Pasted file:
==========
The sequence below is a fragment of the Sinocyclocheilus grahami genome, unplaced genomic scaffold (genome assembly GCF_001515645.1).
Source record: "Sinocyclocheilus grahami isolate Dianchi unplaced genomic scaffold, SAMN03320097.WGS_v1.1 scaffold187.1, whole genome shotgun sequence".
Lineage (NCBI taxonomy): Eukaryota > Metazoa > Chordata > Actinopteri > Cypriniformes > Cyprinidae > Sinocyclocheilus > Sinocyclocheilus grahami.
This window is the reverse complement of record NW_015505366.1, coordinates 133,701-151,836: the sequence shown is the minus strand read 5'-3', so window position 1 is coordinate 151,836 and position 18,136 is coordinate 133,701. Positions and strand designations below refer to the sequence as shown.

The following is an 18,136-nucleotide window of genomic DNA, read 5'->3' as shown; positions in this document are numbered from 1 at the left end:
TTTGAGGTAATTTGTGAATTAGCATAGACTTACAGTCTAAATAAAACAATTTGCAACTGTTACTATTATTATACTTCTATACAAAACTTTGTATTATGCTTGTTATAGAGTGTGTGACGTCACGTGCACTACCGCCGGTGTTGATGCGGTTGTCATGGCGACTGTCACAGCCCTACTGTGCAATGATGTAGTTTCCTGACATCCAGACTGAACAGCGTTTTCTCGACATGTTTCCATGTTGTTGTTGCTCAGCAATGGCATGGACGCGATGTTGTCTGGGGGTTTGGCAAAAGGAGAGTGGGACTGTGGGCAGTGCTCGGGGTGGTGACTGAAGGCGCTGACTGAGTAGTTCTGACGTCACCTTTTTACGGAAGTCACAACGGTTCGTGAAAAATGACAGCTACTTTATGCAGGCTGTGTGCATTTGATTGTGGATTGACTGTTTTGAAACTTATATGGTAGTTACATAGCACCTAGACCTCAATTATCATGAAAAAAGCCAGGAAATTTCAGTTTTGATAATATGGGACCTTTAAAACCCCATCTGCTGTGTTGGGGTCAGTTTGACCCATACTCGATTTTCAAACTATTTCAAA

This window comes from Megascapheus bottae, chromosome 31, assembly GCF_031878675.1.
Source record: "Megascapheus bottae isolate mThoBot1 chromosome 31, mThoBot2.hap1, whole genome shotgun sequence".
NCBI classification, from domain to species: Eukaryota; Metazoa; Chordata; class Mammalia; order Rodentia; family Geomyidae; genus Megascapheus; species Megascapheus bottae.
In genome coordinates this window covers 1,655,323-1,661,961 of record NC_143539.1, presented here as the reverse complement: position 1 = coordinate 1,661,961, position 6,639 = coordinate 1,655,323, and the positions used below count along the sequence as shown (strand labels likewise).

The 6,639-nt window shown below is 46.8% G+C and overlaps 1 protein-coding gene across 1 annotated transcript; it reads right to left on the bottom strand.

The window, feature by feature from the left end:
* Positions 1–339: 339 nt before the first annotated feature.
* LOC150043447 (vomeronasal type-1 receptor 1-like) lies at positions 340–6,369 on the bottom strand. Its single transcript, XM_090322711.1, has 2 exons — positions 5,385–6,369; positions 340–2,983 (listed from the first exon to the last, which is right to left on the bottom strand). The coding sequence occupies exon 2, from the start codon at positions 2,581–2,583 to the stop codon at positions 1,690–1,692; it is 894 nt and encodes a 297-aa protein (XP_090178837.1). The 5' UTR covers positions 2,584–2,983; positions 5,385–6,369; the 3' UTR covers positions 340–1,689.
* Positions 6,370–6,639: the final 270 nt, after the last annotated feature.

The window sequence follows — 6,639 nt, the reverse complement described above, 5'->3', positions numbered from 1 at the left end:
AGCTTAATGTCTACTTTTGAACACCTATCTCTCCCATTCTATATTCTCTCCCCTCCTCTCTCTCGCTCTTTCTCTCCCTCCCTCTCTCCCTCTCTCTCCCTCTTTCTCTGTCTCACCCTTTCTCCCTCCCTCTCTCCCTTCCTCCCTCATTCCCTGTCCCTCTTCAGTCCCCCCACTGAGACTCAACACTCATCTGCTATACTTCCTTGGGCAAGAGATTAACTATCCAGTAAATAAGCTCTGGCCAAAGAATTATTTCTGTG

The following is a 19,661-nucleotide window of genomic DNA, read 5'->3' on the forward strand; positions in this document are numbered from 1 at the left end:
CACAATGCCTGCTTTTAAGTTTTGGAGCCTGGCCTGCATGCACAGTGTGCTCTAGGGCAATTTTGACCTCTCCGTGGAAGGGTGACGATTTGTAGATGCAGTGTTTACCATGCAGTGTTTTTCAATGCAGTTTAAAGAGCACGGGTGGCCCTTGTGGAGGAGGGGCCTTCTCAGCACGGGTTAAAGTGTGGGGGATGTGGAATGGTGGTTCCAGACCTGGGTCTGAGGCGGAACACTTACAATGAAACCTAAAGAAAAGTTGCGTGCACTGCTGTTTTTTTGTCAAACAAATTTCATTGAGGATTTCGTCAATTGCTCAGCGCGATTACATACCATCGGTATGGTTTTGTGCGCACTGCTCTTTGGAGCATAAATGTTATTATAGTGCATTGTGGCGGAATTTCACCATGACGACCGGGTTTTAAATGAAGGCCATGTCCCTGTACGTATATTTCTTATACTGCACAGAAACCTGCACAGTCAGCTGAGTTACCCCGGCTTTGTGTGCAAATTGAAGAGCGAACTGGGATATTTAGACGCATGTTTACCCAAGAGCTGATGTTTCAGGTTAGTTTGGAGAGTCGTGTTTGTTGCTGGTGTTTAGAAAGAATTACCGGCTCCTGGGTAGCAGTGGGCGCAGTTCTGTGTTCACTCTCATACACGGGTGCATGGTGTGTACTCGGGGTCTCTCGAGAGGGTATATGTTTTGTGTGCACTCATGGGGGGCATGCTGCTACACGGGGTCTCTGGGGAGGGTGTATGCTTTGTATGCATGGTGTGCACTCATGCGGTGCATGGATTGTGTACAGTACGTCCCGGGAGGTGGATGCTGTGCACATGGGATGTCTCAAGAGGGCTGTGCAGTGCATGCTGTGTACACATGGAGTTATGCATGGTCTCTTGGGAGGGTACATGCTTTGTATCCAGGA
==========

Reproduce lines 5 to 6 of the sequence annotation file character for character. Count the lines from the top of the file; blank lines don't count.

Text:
The following is an 18,136-nucleotide window of genomic DNA, read 5'->3' as shown; positions in this document are numbered from 1 at the left end:
TTTGAGGTAATTTGTGAATTAGCATAGACTTACAGTCTAAATAAAACAATTTGCAACTGTTACTATTATTATACTTCTATACAAAACTTTGTATTATGCTTGTTATAGAGTGTGTGACGTCACGTGCACTACCGCCGGTGTTGATGCGGTTGTCATGGCGACTGTCACAGCCCTACTGTGCAATGATGTAGTTTCCTGACATCCAGACTGAACAGCGTTTTCTCGACATGTTTCCATGTTGTTGTTGCTCAGCAATGGCATGGACGCGATGTTGTCTGGGGGTTTGGCAAAAGGAGAGTGGGACTGTGGGCAGTGCTCGGGGTGGTGACTGAAGGCGCTGACTGAGTAGTTCTGACGTCACCTTTTTACGGAAGTCACAACGGTTCGTGAAAAATGACAGCTACTTTATGCAGGCTGTGTGCATTTGATTGTGGATTGACTGTTTTGAAACTTATATGGTAGTTACATAGCACCTAGACCTCAATTATCATGAAAAAAGCCAGGAAATTTCAGTTTTGATAATATGGGACCTTTAAAACCCCATCTGCTGTGTTGGGGTCAGTTTGACCCATACTCGATTTTCAAACTATTTCAAA